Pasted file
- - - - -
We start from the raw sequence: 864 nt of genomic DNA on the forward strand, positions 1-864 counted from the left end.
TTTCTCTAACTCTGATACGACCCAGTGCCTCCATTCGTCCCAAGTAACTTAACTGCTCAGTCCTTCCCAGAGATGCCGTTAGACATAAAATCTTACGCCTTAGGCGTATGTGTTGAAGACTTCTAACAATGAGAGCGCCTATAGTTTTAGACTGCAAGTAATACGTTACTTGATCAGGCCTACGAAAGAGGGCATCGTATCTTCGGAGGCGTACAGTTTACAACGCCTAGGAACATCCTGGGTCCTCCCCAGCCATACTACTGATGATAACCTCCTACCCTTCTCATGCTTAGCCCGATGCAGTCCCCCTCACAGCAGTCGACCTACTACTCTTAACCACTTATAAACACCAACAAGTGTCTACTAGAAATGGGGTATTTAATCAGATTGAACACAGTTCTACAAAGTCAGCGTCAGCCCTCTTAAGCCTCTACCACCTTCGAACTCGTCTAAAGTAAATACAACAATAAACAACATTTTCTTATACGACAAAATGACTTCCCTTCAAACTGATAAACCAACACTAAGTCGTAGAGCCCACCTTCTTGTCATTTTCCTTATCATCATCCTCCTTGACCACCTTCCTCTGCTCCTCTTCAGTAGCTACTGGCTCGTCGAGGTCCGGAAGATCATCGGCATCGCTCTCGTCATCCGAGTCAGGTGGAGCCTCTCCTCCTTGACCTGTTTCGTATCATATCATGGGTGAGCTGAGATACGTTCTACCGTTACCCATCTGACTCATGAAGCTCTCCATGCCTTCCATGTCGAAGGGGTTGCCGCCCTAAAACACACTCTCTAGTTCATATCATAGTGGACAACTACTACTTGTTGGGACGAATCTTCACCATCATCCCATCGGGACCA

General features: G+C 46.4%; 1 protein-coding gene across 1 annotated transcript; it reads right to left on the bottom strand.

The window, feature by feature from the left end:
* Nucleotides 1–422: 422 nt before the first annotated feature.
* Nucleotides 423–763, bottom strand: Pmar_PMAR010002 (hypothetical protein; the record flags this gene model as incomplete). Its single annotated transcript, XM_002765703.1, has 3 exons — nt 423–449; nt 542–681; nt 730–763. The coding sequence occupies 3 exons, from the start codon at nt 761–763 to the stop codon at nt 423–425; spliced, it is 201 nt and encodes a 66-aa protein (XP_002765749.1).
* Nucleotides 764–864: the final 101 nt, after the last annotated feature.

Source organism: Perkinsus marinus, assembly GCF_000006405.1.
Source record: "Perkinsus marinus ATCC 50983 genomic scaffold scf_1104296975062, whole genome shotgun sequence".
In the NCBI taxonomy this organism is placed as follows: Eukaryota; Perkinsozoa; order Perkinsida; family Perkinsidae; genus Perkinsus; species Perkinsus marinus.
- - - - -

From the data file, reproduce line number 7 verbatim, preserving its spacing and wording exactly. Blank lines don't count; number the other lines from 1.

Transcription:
* Nucleotides 764–864: the final 101 nt, after the last annotated feature.